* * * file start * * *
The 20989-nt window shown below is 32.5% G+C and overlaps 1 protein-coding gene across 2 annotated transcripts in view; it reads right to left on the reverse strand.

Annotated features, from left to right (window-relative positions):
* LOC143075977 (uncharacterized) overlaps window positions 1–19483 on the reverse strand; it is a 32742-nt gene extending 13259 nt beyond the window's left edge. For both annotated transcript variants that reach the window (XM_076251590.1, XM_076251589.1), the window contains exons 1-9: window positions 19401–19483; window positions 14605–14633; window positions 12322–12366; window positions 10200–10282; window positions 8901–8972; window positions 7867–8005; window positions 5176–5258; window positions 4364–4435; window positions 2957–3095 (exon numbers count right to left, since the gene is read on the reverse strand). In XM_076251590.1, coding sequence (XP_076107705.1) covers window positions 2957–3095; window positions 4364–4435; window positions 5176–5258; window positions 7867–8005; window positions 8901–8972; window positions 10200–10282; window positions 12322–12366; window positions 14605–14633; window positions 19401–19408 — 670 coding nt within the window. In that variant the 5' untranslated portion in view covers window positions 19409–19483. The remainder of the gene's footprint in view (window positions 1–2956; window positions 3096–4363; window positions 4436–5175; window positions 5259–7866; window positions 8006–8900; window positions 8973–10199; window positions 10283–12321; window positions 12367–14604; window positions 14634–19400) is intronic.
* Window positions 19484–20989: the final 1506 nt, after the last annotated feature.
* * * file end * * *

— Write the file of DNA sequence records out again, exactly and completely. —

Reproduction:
The 20989-nt window shown below is 32.5% G+C and overlaps 1 protein-coding gene across 2 annotated transcripts in view; it reads right to left on the reverse strand.

Annotated features, from left to right (window-relative positions):
* LOC143075977 (uncharacterized) overlaps window positions 1–19483 on the reverse strand; it is a 32742-nt gene extending 13259 nt beyond the window's left edge. For both annotated transcript variants that reach the window (XM_076251590.1, XM_076251589.1), the window contains exons 1-9: window positions 19401–19483; window positions 14605–14633; window positions 12322–12366; window positions 10200–10282; window positions 8901–8972; window positions 7867–8005; window positions 5176–5258; window positions 4364–4435; window positions 2957–3095 (exon numbers count right to left, since the gene is read on the reverse strand). In XM_076251590.1, coding sequence (XP_076107705.1) covers window positions 2957–3095; window positions 4364–4435; window positions 5176–5258; window positions 7867–8005; window positions 8901–8972; window positions 10200–10282; window positions 12322–12366; window positions 14605–14633; window positions 19401–19408 — 670 coding nt within the window. In that variant the 5' untranslated portion in view covers window positions 19409–19483. The remainder of the gene's footprint in view (window positions 1–2956; window positions 3096–4363; window positions 4436–5175; window positions 5259–7866; window positions 8006–8900; window positions 8973–10199; window positions 10283–12321; window positions 12367–14604; window positions 14634–19400) is intronic.
* Window positions 19484–20989: the final 1506 nt, after the last annotated feature.